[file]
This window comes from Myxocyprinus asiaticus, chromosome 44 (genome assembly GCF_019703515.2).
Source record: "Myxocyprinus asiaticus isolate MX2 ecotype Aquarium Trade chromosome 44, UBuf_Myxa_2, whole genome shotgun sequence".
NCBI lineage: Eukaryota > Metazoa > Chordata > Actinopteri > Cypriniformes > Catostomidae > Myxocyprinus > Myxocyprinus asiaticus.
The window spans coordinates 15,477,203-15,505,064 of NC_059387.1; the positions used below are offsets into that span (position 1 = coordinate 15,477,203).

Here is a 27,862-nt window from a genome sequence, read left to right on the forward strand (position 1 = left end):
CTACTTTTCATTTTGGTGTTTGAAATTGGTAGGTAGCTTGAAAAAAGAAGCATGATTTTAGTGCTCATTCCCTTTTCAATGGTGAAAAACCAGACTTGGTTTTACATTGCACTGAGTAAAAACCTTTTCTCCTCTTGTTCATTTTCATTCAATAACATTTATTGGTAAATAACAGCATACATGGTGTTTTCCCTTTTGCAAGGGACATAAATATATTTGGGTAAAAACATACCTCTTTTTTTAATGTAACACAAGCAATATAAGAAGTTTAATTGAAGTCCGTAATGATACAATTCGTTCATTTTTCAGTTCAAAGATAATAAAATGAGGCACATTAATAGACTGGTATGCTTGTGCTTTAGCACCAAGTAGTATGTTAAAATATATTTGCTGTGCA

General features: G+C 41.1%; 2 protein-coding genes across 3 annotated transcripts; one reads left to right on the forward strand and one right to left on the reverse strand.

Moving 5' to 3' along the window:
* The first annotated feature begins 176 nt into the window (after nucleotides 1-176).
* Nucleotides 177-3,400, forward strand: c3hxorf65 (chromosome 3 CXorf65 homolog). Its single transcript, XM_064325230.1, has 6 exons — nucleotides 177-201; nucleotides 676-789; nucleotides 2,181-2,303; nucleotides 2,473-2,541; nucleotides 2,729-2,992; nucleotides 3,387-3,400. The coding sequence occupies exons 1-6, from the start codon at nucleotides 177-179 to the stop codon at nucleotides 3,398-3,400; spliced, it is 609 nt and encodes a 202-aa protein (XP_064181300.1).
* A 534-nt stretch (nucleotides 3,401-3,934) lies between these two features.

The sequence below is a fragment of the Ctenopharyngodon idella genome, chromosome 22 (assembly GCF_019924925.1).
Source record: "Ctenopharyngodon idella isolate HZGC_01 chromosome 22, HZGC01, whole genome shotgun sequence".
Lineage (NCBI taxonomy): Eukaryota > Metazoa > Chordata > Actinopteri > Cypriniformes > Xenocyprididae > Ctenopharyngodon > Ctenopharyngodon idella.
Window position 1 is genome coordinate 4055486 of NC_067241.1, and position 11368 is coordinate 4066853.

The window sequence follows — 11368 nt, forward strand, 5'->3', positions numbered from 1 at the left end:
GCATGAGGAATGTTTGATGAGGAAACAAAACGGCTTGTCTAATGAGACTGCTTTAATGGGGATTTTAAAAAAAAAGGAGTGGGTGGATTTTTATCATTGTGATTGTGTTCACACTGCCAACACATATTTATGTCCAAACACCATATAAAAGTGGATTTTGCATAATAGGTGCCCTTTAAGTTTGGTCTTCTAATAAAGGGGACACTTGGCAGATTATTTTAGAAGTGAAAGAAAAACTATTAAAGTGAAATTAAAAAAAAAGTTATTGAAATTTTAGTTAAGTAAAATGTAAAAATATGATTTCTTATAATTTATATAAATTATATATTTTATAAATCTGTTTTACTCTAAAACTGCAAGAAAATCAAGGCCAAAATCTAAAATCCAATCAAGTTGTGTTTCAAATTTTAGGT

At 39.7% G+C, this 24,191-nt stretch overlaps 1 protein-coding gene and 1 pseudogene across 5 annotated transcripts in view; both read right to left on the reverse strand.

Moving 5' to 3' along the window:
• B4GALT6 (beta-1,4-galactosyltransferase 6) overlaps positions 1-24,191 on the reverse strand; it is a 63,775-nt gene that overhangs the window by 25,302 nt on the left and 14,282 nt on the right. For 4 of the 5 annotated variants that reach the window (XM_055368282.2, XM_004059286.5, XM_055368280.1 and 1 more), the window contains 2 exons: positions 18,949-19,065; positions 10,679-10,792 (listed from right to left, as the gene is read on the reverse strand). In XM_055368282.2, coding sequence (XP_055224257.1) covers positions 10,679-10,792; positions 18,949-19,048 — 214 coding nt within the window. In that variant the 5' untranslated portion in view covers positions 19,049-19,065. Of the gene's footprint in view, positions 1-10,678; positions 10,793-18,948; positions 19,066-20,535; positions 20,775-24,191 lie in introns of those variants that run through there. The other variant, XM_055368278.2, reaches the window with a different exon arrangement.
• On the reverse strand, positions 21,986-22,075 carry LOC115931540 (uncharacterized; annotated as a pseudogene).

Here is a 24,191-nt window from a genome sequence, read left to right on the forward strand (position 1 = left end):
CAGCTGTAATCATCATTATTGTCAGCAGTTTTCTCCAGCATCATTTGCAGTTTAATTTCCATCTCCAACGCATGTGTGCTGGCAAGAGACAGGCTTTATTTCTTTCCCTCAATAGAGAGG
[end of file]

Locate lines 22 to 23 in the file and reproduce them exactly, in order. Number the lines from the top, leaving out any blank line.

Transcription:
Here is a 24,191-nt window from a genome sequence, read left to right on the forward strand (position 1 = left end):
CAGCTGTAATCATCATTATTGTCAGCAGTTTTCTCCAGCATCATTTGCAGTTTAATTTCCATCTCCAACGCATGTGTGCTGGCAAGAGACAGGCTTTATTTCTTTCCCTCAATAGAGAGG